Tourism Thứ tư, 09/10/2013 09:45

An outdoor geological museum of Trang An complex

Being dubbed as an “Outdoor geological museum”, Trang An scenic landscape complex is also famous for its outstanding values in terms of geomorphology, landscape, geology, biodiversity, culture, society and history.

According to scientists of Vietnam Institute of Geology and Mineral, the crust in the Trang An region has a geologic history ofaround 250 million years ago. Drastic movement of earth, climate, and sea transgression features Trang An with numerous valleys, caves…as well as rare animal species and plants.

Harmonic mixture of nature, mountain, rivers, animals, plants has created unique picture with its own aesthetic and landscape value that cannot share with nowhere worldwide.

Outstanding value of Trang An is karsts geomorphology. Karsts limestone mountain range of Trang An belongs to the hindmost part of that of ancient Tethys ocean which runs from Southeast China to Vietnam. These mountain ranges have formed a unique limestone highland in Northwest of Vietnam.

The mountain range turned into separate mountain blocks when it is in Trang An complex, decreasing in height from the northwest to the southeast, as it slopes to the sea.This is exclusive character of Trang An in particular as well as of mountain range of Northeastern region in general.

The Trang An Scenic Landscape Complex is most characterized by its superlative large-scale karst towers and bell-shaped karst outcrops eroded by sea water.Turbulent Earth movement plus with climate changes, sea transgression have formed fault block mountains.

In particular, the area contains important examples of the so-called "fengling" and "fengcong" karst formations, with the typical "fengcong" topography shown in the area's large and super- large enclosed valleys and sinkholes. The Trang An area serves as the global type site reference for these unique geological formations.

The outstanding geological value of TRang An has affirmed by both foreign and domestic scientists. The geologic - geomorphologic diversity present in the Trang An Scenic Landscape Complex resulted from continuous geologic activities over the hundreds of millions years. Geomorphologic collapse and high fragmentation of huge sedimentary limestone karst blocks took place. These complex geologic movements created the majestic mountains, sedimental basins and sinkholes which together have resulted in the diversity of the topographic, geomorphologic, cave and water systems of the Trang An Scenic Landscape Complex.

Tectonic structure of “Cracking dry pancake” of Trang An make it the only representative for karstification process of periodical development from the outer toward center such as distribution of karsts landscape as follows: separated karsts hills, sinkholes, connected peaks of sinkhole basins, connected peaks of valleys.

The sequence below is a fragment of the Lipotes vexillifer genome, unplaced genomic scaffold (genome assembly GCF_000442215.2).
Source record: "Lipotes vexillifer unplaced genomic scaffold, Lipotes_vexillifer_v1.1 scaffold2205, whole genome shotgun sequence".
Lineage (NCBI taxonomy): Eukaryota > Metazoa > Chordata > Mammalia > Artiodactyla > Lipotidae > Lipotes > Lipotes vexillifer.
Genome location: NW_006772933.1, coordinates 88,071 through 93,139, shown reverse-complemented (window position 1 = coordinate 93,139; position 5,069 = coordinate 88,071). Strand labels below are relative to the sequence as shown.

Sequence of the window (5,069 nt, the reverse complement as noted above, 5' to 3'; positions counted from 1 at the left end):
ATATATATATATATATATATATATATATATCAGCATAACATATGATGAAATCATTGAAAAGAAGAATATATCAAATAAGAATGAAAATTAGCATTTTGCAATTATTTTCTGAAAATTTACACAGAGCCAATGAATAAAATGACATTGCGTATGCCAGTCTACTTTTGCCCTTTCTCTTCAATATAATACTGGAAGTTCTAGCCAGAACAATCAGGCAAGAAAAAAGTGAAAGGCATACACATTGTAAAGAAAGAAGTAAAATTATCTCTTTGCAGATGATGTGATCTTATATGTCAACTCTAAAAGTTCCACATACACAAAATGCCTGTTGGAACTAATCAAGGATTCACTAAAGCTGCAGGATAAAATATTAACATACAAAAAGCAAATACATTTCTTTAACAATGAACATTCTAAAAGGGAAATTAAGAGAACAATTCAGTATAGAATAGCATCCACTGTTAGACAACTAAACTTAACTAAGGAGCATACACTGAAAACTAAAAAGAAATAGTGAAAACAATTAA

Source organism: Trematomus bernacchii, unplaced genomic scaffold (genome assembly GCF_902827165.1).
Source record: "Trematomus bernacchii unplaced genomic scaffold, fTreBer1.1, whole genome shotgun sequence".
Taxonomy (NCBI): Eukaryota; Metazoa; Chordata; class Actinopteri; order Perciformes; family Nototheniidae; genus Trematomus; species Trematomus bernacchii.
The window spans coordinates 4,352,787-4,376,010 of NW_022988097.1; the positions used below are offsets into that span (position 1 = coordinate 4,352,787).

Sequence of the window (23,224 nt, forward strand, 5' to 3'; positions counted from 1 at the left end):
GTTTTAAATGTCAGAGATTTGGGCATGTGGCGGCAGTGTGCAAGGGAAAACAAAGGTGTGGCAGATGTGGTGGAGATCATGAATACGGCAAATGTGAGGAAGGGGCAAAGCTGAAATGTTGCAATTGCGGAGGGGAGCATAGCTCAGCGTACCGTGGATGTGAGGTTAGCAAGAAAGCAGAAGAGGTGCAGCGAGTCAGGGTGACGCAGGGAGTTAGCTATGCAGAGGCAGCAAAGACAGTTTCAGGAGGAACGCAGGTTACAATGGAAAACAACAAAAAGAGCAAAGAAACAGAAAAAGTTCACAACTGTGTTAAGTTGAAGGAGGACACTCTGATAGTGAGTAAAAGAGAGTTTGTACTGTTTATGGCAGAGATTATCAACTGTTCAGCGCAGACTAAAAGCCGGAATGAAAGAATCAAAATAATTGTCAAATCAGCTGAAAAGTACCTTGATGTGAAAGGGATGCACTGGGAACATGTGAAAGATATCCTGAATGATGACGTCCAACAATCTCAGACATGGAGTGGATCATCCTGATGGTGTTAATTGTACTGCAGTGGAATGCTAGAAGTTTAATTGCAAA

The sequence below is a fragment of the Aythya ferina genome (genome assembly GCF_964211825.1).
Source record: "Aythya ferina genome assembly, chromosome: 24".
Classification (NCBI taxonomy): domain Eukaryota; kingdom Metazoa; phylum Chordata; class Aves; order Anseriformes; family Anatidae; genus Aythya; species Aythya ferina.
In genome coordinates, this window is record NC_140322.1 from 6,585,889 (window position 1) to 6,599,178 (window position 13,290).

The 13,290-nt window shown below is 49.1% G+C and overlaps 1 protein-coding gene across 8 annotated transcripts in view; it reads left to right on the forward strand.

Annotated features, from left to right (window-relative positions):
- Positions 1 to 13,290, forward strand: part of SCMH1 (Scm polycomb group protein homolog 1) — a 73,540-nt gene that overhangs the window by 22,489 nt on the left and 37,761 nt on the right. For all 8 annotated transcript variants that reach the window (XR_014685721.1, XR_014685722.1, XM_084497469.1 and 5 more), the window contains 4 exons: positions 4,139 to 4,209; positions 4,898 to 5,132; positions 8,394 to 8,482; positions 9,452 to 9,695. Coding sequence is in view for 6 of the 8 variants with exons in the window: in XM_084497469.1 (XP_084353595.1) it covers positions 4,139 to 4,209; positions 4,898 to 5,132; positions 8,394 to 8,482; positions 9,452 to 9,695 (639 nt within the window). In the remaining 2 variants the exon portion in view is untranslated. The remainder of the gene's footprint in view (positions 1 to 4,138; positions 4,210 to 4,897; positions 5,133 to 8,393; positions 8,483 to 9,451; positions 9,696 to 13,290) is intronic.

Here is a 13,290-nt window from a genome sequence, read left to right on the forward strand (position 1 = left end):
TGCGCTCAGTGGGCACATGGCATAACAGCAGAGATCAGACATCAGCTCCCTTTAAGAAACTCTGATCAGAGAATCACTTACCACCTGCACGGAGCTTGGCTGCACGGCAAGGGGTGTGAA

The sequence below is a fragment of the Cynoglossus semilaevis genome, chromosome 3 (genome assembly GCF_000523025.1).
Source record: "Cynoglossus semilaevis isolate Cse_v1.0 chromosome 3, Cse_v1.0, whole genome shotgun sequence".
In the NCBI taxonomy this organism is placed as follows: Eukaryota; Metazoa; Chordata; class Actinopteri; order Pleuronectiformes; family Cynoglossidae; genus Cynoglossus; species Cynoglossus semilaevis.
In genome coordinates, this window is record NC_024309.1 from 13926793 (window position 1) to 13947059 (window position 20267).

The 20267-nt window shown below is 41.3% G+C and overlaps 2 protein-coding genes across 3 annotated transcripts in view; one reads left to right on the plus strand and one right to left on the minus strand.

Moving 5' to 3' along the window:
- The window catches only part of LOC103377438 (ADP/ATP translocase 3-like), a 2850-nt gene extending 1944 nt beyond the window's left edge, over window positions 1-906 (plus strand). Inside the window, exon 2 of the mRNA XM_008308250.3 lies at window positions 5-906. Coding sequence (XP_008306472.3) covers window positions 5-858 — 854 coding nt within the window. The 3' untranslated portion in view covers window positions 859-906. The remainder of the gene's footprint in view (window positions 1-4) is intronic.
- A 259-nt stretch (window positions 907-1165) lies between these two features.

In particular, though it looks like Ha long bay in term of landscape, Trang An complex is total dry, not submerged under water sea. The geology of the Trang An Scenic Landscape Complex dates from the glacial and interglacial episodes of the Quaternary when rates of erosion were accelerated due to the great fluctuations in climatic conditions. During this time of repeated sea-level rise and subsequent inland flooding, the region was subjected to periodic inundation. The wave cuts found at the base of most of the limestone karsts within the property are the result of environmental and climate fluctuations during, and especially, at the end of the Quaternary. Within the Trang An Scenic Landscape Complex there are numerous caves from this period which are situated on marine terraces of different heights corresponding to sea levels changes correlated to the chronology of the interglacial periods, giving evidence that this was a time of generalized global warming.

Scientists found that sea wave cut dates from Holocene era between 23,000 BCE until recent times, and in particular through the period of the post-Pleistocene rise of sea levels world wide as a global warming and the consequent melting of ice, flooding many coastal and low-lying areas known as the Flandrian Transgression.

Naturally, basin formation depends totally on development of delta: silt deposited along the shoreline, gradually heightening the shore, and enlarging shore, in addition with process of making dyke, silt cannot access the other side of the dyke, so it easily become a basin, in tandem with pushing the shoreline further inland. So did with Hoa lu ancient sea.

Receding sea water left trace in mountain cliffs such as wave cuts, deposits of the shells of fresh water and marine mollusks, dry caves, flooded caves…Together with working tools, made of stones, bones and shells, earthenware and jewel articles, wooden boat-coffins, Han-era tombs, construction materials, including a diversity of bricks and double diamond shaped decorative tiles dating from the 10 th century are the strong evidence for human occupation in ancient time.

The labyrinth of mountains, caves, and waterways of the Trang An Complex provided effective protection for local defenders against invading Chinese imperial troops. Nor is it surprising that the first capital of the Vietnamese feudal and independent state, Hoa Lu, was established here more than 1,000 years ago, relying on the very rugged karst landscape as a favorable, safe and easily defended citadel.

(Translated by: Nguyễn Thủy)

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